Garth Spellman, PhD

As the Curator of Ornithology, Dr. Garth Spellman's research focuses on how recent and ancient environmental changes have affected bird species. Bird species are products of their environment and therefore are constantly evolving in response to environmental change. The response of a species to environmental change leaves lasting footprints in its DNA. Dr. Spellman uses genetic tools to examine “bird DNA footprints” and determine just how a species or multiple species that make up a modern community have responded to past environmental change.

  • POSITIONCurator of Ornithology
  • EXPERTISE Avian Evolutionary Genetics
  • PhD

    University of Nevada, Las Vegas

  • PHONE NUMBER303.370.6469
  • EMAIL[email protected]


  • 1

    J.D. Manthey, J. Klicka, and G.M. Spellman*. 2015. Chromosomal patterns of diversity and differentiation in creepers: a next-gen phylogeographic investigation of Certhia Americana. Heredity. doi:10.1038/hdy.2015.27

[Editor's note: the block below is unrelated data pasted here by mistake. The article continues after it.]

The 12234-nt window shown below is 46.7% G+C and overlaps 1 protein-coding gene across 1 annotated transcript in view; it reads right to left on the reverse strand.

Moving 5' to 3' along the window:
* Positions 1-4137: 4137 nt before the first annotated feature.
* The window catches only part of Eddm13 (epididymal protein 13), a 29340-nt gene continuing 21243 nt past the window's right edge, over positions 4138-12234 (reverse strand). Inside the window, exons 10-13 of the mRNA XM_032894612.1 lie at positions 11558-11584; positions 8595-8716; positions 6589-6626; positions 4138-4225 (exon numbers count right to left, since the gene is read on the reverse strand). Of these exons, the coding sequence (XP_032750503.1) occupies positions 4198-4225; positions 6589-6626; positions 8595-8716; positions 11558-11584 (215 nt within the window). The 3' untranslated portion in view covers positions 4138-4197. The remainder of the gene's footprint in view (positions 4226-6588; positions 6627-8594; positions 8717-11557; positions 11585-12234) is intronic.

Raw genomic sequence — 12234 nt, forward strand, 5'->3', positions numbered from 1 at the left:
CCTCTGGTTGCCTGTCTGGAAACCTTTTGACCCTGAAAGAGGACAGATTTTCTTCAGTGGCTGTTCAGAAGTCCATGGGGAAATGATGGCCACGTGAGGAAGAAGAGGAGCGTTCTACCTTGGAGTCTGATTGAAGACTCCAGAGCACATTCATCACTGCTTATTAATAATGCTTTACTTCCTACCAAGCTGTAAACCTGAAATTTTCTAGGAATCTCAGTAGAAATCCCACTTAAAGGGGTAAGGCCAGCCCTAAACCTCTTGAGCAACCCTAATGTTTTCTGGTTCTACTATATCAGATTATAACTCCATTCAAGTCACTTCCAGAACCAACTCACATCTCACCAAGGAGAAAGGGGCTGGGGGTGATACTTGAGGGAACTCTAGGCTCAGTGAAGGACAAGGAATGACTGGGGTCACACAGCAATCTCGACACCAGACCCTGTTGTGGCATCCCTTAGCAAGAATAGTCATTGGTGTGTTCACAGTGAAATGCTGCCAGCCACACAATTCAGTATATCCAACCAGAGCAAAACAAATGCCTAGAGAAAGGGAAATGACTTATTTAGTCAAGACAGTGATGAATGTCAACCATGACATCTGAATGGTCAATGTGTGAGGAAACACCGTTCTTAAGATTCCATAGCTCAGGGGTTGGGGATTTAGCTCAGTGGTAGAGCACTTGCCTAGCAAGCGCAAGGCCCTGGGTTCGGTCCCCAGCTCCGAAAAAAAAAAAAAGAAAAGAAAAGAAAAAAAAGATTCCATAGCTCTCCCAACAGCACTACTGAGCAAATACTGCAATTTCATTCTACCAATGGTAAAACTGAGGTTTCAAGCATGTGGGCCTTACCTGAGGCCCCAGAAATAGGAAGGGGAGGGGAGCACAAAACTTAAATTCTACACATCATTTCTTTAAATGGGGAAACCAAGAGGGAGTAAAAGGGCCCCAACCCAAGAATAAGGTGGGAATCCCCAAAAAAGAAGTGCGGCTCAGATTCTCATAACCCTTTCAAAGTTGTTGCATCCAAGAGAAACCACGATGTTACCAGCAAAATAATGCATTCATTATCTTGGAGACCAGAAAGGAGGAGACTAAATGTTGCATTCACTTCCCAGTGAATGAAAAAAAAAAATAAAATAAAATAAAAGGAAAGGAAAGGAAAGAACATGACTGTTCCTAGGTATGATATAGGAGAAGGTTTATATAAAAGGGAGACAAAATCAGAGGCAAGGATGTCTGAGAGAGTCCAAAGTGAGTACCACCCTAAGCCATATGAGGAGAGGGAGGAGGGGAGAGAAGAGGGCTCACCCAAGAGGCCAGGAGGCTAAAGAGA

• 2

    G.M. Spellman and J. Klicka.  2007. Phylogeography of the White-breasted Nuthatch (Sitta carolinensis): diversification in North American pine and oak woodlands.  Molecular Ecology 16(8), 1729-1740.  

  • 3

    G.M. Spellman, B. Riddle, and J. Klicka.  2007. Phylogeography of the Mountain Chickadee (Poecile gambeli): diversification, introgression, and expansion in response to Quaternary climate change.  Molecular Ecology, 16, 1055-1068.

  • 4

    G.M. Spellman and J. Klicka.  2006. Testing hypotheses of Pleistocene population history using coalescent simulations: phylogeography of the pygmy nuthatch (Sitta pygmaea).

  • 5

    Is the Brown Creeper more than one species? Featured blog by David Allen Sibley of Sibley Guides.


This project examines how past climate change related to the Pleistocene glacial cycles affected biological and genetic diversity in North American birds.

This project investigates how genes move across or are prevented from moving across contact zones (zones where two species of bird come together and interbreed). Studying how these zones are maintained or disintegrate over time can tell us a lot about the evolutionary processes that promote species formation.

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